by Remigia (Remy) Bermúdez
A solemn, indigenous Toltec commemoration of life will be celebrated at 5am at Chicano Park on Saturday, October 27, 2012, for Léon Magallán, widely known as “AZTLECA.” Historic Chicano Park is located in the Barrio Logan community, south of downtown San Diego, under the San Diego-Coronado Bridge, honored with so many colorful murals and surrounded by spiritual light and enchantment. (http://chicano-park.com)
AZTLECA passed away on September 19, 2012. A man of humble means who no matter what was going on in his life or how hard a hand destiny handed him, he was an active staple honoring the Spring Equinox and El Día de Los Muertos at Chicano Park for over 40 years. . Tommie Camarillo of the Chicano Park Steering Committee shared that AZTLECA deserves credit and honor. “He was very humble and yet in all the years, he ceremoniously honored and celebrated the Spring Equinox and El Día de los Muertos at Chicano Park. I highly respect him for that!” stated Camarillo.
The public is invited to celebrate the life of AZTLECA, one of the Toltecas en Aztlán whose life, in this world as we know it, has come to pass at the young age of 70+. “Our commemoration ceremony [for AZTLECA] will begin at 5am with the calling of the spirits,” wrote Mario Aguilar, from Danza Mexi’coyotl, who is organizing tomorrow’s services for AZTLECA. “Then, near dawn,” he continued, “we will offer four danzas in honor of AZTLECA.” People are encouraged to bring flowers candles and food to share for a small breakfast to follow. When the dawn begins, so will the praises and the danzas honoring AZTLECA.
Celebrating the Spring Equinox represents the Rebirth of Mother Earth. It relates to the young in where they learn the ways to be in harmony with the universe and is a reminder in the rest of us that re-birth is purification of ourselves and time for new beginnings, beginnings with peace and harmony. El Día de los Muertos is celebrated from November 1 through November 2, honoring, remembering and breaking bread with our family and friends who have passed on.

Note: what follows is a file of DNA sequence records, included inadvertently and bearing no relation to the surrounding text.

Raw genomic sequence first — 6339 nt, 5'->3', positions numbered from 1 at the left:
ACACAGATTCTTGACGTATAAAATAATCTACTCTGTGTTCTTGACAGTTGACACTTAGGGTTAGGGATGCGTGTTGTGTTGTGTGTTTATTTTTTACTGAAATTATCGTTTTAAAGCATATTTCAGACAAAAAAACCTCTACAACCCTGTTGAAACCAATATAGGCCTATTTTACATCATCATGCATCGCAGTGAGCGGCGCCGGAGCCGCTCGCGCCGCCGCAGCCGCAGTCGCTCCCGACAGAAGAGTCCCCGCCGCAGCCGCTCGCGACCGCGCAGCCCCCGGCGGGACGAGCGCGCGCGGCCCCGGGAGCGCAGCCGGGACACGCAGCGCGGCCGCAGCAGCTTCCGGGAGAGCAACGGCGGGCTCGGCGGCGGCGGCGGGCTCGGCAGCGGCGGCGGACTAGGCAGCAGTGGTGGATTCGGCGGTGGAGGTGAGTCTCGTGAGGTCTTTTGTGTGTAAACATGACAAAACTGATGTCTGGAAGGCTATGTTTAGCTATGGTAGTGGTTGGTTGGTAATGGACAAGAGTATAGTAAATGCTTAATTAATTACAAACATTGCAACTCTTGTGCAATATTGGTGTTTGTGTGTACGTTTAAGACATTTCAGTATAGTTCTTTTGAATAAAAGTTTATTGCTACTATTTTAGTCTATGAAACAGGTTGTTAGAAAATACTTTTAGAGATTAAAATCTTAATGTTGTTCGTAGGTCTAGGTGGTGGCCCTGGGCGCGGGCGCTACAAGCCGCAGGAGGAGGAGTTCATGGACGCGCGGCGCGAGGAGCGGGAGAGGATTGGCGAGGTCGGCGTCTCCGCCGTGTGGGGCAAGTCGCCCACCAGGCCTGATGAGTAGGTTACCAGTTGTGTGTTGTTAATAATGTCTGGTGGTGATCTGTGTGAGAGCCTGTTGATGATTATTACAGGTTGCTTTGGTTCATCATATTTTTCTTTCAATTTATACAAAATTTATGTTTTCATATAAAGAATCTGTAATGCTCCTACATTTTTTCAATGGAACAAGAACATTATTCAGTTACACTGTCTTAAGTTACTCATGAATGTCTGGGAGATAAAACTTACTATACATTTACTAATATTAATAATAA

Both celebrations are fitting for AZTLECA: He has finally joined in spirit with those whom he danced for every year for the past 40+ years. And the rebirth, although not Spring Equinox time, comes to him as he has been called Home and welcomed with open arms.
“Who is AZTLECA?” one might wonder. AZTLECA is every person who is a justice warrior. AZTLECA is every person who stands up for what s/he believes. AZTLECA is every person who is proud of his/her ancestors. AZTLECA is every person who keeps ancestral traditions alive.
One might say, “That could be so many of us.” AZTLECA is an overt you and I. For us, justice warriors, many times have to operate covertly. Not AZTLECA, he never hid. It was the other way around. His name is León Magallán and was known as “el Aztleca.”